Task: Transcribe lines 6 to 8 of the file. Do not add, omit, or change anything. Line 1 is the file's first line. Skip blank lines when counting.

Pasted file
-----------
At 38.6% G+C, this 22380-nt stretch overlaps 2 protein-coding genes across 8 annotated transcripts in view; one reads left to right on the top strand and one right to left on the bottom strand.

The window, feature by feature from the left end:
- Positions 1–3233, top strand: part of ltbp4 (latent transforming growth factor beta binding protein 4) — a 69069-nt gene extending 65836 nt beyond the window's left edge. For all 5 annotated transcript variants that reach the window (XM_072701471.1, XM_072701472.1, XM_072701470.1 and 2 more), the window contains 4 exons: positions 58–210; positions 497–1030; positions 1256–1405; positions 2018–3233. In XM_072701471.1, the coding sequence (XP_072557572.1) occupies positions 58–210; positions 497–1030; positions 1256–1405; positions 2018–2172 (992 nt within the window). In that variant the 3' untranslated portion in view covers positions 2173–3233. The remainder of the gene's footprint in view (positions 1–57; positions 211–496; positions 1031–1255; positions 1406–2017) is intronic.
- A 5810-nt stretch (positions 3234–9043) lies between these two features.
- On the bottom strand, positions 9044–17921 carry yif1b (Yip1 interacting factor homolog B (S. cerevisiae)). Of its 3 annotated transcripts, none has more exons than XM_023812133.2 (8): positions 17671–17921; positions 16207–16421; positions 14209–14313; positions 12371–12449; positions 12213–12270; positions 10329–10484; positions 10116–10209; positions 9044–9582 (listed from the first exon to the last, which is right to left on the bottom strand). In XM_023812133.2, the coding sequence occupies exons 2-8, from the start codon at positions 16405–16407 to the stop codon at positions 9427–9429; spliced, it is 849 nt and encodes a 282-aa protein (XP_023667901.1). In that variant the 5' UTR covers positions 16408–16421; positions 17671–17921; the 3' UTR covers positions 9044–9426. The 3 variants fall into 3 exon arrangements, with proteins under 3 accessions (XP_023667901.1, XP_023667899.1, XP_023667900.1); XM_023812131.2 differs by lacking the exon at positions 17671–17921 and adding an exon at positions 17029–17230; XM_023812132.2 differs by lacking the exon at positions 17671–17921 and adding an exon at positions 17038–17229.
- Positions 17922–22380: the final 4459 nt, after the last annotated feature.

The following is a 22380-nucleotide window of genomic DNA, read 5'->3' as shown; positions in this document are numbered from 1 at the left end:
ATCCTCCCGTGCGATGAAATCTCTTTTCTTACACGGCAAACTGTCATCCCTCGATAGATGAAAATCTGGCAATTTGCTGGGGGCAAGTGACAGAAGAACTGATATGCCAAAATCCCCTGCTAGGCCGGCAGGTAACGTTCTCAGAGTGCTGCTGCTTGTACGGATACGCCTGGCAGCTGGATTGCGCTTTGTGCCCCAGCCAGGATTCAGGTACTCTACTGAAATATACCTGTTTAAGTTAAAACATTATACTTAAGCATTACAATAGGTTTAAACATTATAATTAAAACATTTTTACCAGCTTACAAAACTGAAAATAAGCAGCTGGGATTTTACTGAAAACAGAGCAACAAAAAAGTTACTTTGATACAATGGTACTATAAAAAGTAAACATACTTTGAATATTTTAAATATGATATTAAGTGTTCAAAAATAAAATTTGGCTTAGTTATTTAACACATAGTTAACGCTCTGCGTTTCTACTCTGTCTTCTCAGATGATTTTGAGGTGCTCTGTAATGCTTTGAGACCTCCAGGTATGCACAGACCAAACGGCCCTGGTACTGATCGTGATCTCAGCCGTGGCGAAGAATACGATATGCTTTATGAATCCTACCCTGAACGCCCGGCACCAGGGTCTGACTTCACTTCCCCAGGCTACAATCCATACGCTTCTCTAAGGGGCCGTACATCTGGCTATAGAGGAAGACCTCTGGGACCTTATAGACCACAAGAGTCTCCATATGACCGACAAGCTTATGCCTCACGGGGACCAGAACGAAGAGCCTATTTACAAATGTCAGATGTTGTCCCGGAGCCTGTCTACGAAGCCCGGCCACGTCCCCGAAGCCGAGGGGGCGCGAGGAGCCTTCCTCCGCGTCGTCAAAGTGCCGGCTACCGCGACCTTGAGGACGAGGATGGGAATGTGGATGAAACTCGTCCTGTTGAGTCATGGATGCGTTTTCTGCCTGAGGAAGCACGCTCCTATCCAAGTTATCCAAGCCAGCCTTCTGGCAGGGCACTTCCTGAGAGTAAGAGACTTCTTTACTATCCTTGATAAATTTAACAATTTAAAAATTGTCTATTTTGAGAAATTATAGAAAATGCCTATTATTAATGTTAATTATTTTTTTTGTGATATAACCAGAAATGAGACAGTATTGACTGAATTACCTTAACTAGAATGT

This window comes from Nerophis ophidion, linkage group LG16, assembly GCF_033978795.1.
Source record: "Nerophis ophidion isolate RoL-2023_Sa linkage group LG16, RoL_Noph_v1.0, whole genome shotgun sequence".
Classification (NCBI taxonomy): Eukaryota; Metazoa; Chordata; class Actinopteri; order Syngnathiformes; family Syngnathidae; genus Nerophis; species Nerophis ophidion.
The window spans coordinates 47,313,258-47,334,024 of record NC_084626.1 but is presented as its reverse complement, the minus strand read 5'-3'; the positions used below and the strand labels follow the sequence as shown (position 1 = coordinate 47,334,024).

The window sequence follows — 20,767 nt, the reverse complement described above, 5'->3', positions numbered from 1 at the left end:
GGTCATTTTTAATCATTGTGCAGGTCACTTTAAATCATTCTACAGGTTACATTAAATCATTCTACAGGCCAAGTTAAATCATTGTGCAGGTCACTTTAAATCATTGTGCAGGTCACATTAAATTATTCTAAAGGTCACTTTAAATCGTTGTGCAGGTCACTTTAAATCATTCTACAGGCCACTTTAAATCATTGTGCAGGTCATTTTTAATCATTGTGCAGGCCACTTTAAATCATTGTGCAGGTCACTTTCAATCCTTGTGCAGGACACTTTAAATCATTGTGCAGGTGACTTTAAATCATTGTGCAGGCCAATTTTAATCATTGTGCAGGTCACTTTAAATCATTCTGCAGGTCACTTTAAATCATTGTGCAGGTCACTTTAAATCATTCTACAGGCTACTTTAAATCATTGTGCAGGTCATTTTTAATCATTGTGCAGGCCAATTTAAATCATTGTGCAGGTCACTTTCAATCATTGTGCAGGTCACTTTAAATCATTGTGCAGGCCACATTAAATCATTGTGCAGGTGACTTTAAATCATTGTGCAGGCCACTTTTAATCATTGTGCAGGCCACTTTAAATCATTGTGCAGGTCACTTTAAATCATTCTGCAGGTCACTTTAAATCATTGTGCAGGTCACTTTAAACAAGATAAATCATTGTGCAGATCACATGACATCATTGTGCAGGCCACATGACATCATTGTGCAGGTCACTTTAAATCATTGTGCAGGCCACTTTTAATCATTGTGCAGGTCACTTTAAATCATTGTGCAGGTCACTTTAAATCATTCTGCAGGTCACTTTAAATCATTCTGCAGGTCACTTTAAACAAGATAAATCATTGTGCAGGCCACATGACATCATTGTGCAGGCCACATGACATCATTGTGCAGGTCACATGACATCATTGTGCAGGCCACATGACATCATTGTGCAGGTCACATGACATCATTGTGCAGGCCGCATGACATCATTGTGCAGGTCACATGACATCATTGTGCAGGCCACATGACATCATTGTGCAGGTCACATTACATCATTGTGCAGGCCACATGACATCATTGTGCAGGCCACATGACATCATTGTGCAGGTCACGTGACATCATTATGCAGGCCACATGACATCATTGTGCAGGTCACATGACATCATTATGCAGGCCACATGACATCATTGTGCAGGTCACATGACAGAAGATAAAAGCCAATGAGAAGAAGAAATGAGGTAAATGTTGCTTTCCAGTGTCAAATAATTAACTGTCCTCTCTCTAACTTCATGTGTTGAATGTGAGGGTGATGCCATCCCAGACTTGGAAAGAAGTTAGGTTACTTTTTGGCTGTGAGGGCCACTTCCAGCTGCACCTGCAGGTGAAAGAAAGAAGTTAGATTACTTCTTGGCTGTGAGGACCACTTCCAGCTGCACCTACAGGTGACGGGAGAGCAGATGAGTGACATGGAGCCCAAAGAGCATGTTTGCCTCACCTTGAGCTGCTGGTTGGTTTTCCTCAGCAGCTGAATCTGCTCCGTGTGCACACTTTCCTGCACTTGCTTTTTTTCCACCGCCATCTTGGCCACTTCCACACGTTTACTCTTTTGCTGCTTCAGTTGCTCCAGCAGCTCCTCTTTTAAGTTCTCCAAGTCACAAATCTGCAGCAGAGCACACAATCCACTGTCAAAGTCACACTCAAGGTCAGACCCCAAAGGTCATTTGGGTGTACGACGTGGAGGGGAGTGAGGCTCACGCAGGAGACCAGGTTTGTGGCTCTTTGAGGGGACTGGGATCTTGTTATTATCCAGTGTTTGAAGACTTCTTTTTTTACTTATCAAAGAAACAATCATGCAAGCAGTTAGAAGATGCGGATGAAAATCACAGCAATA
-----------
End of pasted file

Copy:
- Positions 17922–22380: the final 4459 nt, after the last annotated feature.

The following is a 22380-nucleotide window of genomic DNA, read 5'->3' as shown; positions in this document are numbered from 1 at the left end:
ATCCTCCCGTGCGATGAAATCTCTTTTCTTACACGGCAAACTGTCATCCCTCGATAGATGAAAATCTGGCAATTTGCTGGGGGCAAGTGACAGAAGAACTGATATGCCAAAATCCCCTGCTAGGCCGGCAGGTAACGTTCTCAGAGTGCTGCTGCTTGTACGGATACGCCTGGCAGCTGGATTGCGCTTTGTGCCCCAGCCAGGATTCAGGTACTCTACTGAAATATACCTGTTTAAGTTAAAACATTATACTTAAGCATTACAATAGGTTTAAACATTATAATTAAAACATTTTTACCAGCTTACAAAACTGAAAATAAGCAGCTGGGATTTTACTGAAAACAGAGCAACAAAAAAGTTACTTTGATACAATGGTACTATAAAAAGTAAACATACTTTGAATATTTTAAATATGATATTAAGTGTTCAAAAATAAAATTTGGCTTAGTTATTTAACACATAGTTAACGCTCTGCGTTTCTACTCTGTCTTCTCAGATGATTTTGAGGTGCTCTGTAATGCTTTGAGACCTCCAGGTATGCACAGACCAAACGGCCCTGGTACTGATCGTGATCTCAGCCGTGGCGAAGAATACGATATGCTTTATGAATCCTACCCTGAACGCCCGGCACCAGGGTCTGACTTCACTTCCCCAGGCTACAATCCATACGCTTCTCTAAGGGGCCGTACATCTGGCTATAGAGGAAGACCTCTGGGACCTTATAGACCACAAGAGTCTCCATATGACCGACAAGCTTATGCCTCACGGGGACCAGAACGAAGAGCCTATTTACAAATGTCAGATGTTGTCCCGGAGCCTGTCTACGAAGCCCGGCCACGTCCCCGAAGCCGAGGGGGCGCGAGGAGCCTTCCTCCGCGTCGTCAAAGTGCCGGCTACCGCGACCTTGAGGACGAGGATGGGAATGTGGATGAAACTCGTCCTGTTGAGTCATGGATGCGTTTTCTGCCTGAGGAAGCACGCTCCTATCCAAGTTATCCAAGCCAGCCTTCTGGCAGGGCACTTCCTGAGAGTAAGAGACTTCTTTACTATCCTTGATAAATTTAACAATTTAAAAATTGTCTATTTTGAGAAATTATAGAAAATGCCTATTATTAATGTTAATTATTTTTTTTGTGATATAACCAGAAATGAGACAGTATTGACTGAATTACCTTAACTAGAATGT